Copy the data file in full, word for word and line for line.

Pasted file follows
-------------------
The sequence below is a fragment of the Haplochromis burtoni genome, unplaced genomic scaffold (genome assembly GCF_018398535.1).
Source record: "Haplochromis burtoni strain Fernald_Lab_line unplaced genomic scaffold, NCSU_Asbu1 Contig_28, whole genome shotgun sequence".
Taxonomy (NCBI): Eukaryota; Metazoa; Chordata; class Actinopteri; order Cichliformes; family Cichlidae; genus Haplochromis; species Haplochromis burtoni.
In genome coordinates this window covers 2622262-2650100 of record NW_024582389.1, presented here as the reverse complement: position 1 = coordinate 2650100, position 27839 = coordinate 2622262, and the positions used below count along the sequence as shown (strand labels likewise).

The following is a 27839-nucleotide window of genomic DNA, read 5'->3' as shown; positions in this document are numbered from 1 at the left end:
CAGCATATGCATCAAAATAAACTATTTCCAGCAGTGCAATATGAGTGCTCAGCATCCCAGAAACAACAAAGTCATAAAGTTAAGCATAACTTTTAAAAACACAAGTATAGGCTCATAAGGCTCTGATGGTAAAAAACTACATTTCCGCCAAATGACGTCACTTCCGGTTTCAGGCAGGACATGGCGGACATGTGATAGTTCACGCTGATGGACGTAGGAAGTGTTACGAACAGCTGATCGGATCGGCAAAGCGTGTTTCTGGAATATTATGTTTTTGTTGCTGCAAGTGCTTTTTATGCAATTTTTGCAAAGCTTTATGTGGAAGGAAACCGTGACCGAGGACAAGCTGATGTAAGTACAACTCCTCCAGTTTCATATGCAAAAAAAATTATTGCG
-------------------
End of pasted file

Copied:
The sequence below is a fragment of the Haplochromis burtoni genome, unplaced genomic scaffold (genome assembly GCF_018398535.1).
Source record: "Haplochromis burtoni strain Fernald_Lab_line unplaced genomic scaffold, NCSU_Asbu1 Contig_28, whole genome shotgun sequence".
Taxonomy (NCBI): Eukaryota; Metazoa; Chordata; class Actinopteri; order Cichliformes; family Cichlidae; genus Haplochromis; species Haplochromis burtoni.
In genome coordinates this window covers 2622262-2650100 of record NW_024582389.1, presented here as the reverse complement: position 1 = coordinate 2650100, position 27839 = coordinate 2622262, and the positions used below count along the sequence as shown (strand labels likewise).

The following is a 27839-nucleotide window of genomic DNA, read 5'->3' as shown; positions in this document are numbered from 1 at the left end:
CAGCATATGCATCAAAATAAACTATTTCCAGCAGTGCAATATGAGTGCTCAGCATCCCAGAAACAACAAAGTCATAAAGTTAAGCATAACTTTTAAAAACACAAGTATAGGCTCATAAGGCTCTGATGGTAAAAAACTACATTTCCGCCAAATGACGTCACTTCCGGTTTCAGGCAGGACATGGCGGACATGTGATAGTTCACGCTGATGGACGTAGGAAGTGTTACGAACAGCTGATCGGATCGGCAAAGCGTGTTTCTGGAATATTATGTTTTTGTTGCTGCAAGTGCTTTTTATGCAATTTTTGCAAAGCTTTATGTGGAAGGAAACCGTGACCGAGGACAAGCTGATGTAAGTACAACTCCTCCAGTTTCATATGCAAAAAAAATTATTGCG